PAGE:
Requirements to Qualify for the Short-Haul Exemption

In this section, we break down the requirements to qualify for the short-haul exception to ELD regulations. These rules apply to individuals driving any commercial motor vehicle (CMV), whether it’s truck drivers, semis, cars, or vans.

Requirement #1: Your drivers operate within a 100 mile (air) radius from the work reporting station

Your drivers must only follow routes that keep them within a 100 air-mile radius of their reporting station. This is a fundamental requirement, and the reason it’s often called the 100 air-mile exemption.

Your entire operation can cover a much larger area, as long as you have multiple depots. You’re exempt as long as individual drivers don’t go beyond a 100 air-mile radius.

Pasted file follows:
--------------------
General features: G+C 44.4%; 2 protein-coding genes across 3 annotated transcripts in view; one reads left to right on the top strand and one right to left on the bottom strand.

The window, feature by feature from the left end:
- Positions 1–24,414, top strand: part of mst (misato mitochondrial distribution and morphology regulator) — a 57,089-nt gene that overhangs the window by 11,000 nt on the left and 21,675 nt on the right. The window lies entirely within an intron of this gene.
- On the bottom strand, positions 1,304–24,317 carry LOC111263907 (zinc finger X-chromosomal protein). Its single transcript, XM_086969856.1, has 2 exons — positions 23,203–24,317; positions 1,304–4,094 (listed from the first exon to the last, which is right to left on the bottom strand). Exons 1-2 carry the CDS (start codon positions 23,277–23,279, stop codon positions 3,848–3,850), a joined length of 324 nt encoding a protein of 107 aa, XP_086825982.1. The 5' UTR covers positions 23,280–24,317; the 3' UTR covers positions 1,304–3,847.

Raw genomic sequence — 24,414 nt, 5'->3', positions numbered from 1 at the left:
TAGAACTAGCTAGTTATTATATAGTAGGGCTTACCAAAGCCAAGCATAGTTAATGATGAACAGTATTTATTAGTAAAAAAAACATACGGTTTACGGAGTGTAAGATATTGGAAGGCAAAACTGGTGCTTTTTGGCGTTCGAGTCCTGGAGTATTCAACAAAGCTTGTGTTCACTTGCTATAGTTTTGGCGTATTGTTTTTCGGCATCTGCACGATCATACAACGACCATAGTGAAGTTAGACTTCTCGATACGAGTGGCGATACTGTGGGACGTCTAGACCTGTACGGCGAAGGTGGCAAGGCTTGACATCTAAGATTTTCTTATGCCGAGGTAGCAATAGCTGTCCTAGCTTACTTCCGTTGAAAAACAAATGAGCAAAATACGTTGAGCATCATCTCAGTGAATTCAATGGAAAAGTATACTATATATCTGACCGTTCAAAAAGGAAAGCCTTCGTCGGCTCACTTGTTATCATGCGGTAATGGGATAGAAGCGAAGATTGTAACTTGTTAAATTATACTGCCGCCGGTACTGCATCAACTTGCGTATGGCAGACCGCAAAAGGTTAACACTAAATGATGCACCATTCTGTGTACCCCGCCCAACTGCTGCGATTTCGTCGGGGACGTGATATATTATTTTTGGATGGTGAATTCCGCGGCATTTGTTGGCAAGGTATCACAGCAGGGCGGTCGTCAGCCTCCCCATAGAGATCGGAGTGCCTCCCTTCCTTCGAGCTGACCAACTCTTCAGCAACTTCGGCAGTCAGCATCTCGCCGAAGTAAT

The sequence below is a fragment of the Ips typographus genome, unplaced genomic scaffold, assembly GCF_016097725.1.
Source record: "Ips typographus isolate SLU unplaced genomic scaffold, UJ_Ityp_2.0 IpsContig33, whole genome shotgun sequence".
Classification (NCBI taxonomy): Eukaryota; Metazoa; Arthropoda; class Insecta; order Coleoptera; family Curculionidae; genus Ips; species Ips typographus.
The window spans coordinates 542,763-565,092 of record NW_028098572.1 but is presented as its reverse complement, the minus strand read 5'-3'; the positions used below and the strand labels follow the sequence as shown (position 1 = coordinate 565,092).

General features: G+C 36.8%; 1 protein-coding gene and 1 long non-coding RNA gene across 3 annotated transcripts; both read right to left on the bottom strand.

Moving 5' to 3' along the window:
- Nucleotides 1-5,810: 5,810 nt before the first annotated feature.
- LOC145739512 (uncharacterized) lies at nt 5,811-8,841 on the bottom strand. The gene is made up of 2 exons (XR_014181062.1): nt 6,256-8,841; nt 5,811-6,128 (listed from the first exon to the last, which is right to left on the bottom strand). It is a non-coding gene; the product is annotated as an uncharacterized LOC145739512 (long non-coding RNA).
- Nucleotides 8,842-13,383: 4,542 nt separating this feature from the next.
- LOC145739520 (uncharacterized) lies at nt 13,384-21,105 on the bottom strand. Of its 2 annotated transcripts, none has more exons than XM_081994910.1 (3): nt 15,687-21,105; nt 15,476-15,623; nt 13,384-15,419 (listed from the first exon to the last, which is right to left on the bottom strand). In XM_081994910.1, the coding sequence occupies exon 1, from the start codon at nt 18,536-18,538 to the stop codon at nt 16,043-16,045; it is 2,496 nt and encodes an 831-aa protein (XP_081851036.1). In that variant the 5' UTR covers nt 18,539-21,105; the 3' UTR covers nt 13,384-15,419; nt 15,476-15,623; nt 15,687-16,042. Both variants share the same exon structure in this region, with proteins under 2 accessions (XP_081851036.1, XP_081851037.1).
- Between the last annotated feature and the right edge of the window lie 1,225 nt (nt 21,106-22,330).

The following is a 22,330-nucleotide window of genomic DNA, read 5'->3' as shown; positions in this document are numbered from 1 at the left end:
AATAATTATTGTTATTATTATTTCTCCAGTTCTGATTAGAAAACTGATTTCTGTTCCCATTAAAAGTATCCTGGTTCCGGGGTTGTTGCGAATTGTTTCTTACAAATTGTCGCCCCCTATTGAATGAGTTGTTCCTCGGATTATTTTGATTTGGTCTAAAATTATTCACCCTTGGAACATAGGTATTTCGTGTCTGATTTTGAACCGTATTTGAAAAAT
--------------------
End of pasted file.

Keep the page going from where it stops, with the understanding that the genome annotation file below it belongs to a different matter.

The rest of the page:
Non-CDL exemption: Delivery operations that use non-CDL vehicles (like a parcel delivery company, NEMT business, or certain shuttle services) can operate in a 150-air mile radius and remain exempt.

Your drivers must go off duty within 12 hours of starting a shift

Any driver’s shift cannot exceed 11 consecutive hours of driving. Within 12 hours of starting a shift, your drivers must return to the reporting location and officially clock out.

They must be completely off-duty from that point, not doing maintenance or working in any other capacity as a driver.

Requirement #2: Your drivers must begin and end their haul at the same location

As a result, long-haul commercial drivers that drive cross-country are (by definition) not covered by the short-haul exemption.

Requirement #3: The company must keep driving records for all drivers for at least 6 months